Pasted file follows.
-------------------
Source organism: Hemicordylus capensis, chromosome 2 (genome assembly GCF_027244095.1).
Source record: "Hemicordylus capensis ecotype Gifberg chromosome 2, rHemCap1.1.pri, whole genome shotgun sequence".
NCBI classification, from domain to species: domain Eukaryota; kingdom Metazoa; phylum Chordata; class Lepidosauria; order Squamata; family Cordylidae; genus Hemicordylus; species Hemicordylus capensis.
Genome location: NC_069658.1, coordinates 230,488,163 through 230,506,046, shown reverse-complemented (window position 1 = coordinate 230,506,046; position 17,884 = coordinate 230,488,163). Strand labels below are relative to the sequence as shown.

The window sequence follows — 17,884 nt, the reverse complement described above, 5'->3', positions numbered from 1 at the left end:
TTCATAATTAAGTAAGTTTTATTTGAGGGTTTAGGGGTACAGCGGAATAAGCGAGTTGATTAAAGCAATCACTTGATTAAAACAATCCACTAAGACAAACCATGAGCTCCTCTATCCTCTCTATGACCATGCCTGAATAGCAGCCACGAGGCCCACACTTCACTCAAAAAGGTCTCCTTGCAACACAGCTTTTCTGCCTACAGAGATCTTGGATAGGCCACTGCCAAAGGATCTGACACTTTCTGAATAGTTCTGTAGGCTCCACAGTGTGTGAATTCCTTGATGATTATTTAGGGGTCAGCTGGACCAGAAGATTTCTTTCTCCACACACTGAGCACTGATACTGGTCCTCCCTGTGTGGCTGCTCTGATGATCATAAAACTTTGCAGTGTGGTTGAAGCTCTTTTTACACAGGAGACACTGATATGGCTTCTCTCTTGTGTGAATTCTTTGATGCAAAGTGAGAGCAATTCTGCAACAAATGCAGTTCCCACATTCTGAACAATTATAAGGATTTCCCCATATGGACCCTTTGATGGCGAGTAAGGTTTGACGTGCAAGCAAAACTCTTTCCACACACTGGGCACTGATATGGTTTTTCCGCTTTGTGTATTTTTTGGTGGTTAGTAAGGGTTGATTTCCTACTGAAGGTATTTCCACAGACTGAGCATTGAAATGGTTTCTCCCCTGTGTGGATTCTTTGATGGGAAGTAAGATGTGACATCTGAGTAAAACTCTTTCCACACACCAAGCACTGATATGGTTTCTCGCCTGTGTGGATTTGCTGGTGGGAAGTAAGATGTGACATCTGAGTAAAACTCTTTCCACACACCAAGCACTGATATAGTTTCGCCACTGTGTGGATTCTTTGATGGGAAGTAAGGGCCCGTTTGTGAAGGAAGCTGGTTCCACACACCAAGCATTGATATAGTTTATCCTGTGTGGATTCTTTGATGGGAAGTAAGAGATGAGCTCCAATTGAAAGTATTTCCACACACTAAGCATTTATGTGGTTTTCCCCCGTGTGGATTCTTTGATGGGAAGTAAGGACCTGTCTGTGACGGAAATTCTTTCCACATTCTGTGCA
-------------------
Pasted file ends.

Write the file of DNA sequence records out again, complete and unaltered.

Source organism: Hemicordylus capensis, chromosome 2 (genome assembly GCF_027244095.1).
Source record: "Hemicordylus capensis ecotype Gifberg chromosome 2, rHemCap1.1.pri, whole genome shotgun sequence".
NCBI classification, from domain to species: domain Eukaryota; kingdom Metazoa; phylum Chordata; class Lepidosauria; order Squamata; family Cordylidae; genus Hemicordylus; species Hemicordylus capensis.
Genome location: NC_069658.1, coordinates 230,488,163 through 230,506,046, shown reverse-complemented (window position 1 = coordinate 230,506,046; position 17,884 = coordinate 230,488,163). Strand labels below are relative to the sequence as shown.

The window sequence follows — 17,884 nt, the reverse complement described above, 5'->3', positions numbered from 1 at the left end:
TTCATAATTAAGTAAGTTTTATTTGAGGGTTTAGGGGTACAGCGGAATAAGCGAGTTGATTAAAGCAATCACTTGATTAAAACAATCCACTAAGACAAACCATGAGCTCCTCTATCCTCTCTATGACCATGCCTGAATAGCAGCCACGAGGCCCACACTTCACTCAAAAAGGTCTCCTTGCAACACAGCTTTTCTGCCTACAGAGATCTTGGATAGGCCACTGCCAAAGGATCTGACACTTTCTGAATAGTTCTGTAGGCTCCACAGTGTGTGAATTCCTTGATGATTATTTAGGGGTCAGCTGGACCAGAAGATTTCTTTCTCCACACACTGAGCACTGATACTGGTCCTCCCTGTGTGGCTGCTCTGATGATCATAAAACTTTGCAGTGTGGTTGAAGCTCTTTTTACACAGGAGACACTGATATGGCTTCTCTCTTGTGTGAATTCTTTGATGCAAAGTGAGAGCAATTCTGCAACAAATGCAGTTCCCACATTCTGAACAATTATAAGGATTTCCCCATATGGACCCTTTGATGGCGAGTAAGGTTTGACGTGCAAGCAAAACTCTTTCCACACACTGGGCACTGATATGGTTTTTCCGCTTTGTGTATTTTTTGGTGGTTAGTAAGGGTTGATTTCCTACTGAAGGTATTTCCACAGACTGAGCATTGAAATGGTTTCTCCCCTGTGTGGATTCTTTGATGGGAAGTAAGATGTGACATCTGAGTAAAACTCTTTCCACACACCAAGCACTGATATGGTTTCTCGCCTGTGTGGATTTGCTGGTGGGAAGTAAGATGTGACATCTGAGTAAAACTCTTTCCACACACCAAGCACTGATATAGTTTCGCCACTGTGTGGATTCTTTGATGGGAAGTAAGGGCCCGTTTGTGAAGGAAGCTGGTTCCACACACCAAGCATTGATATAGTTTATCCTGTGTGGATTCTTTGATGGGAAGTAAGAGATGAGCTCCAATTGAAAGTATTTCCACACACTAAGCATTTATGTGGTTTTCCCCCGTGTGGATTCTTTGATGGGAAGTAAGGACCTGTCTGTGACGGAAATTCTTTCCACATTCTGTGCA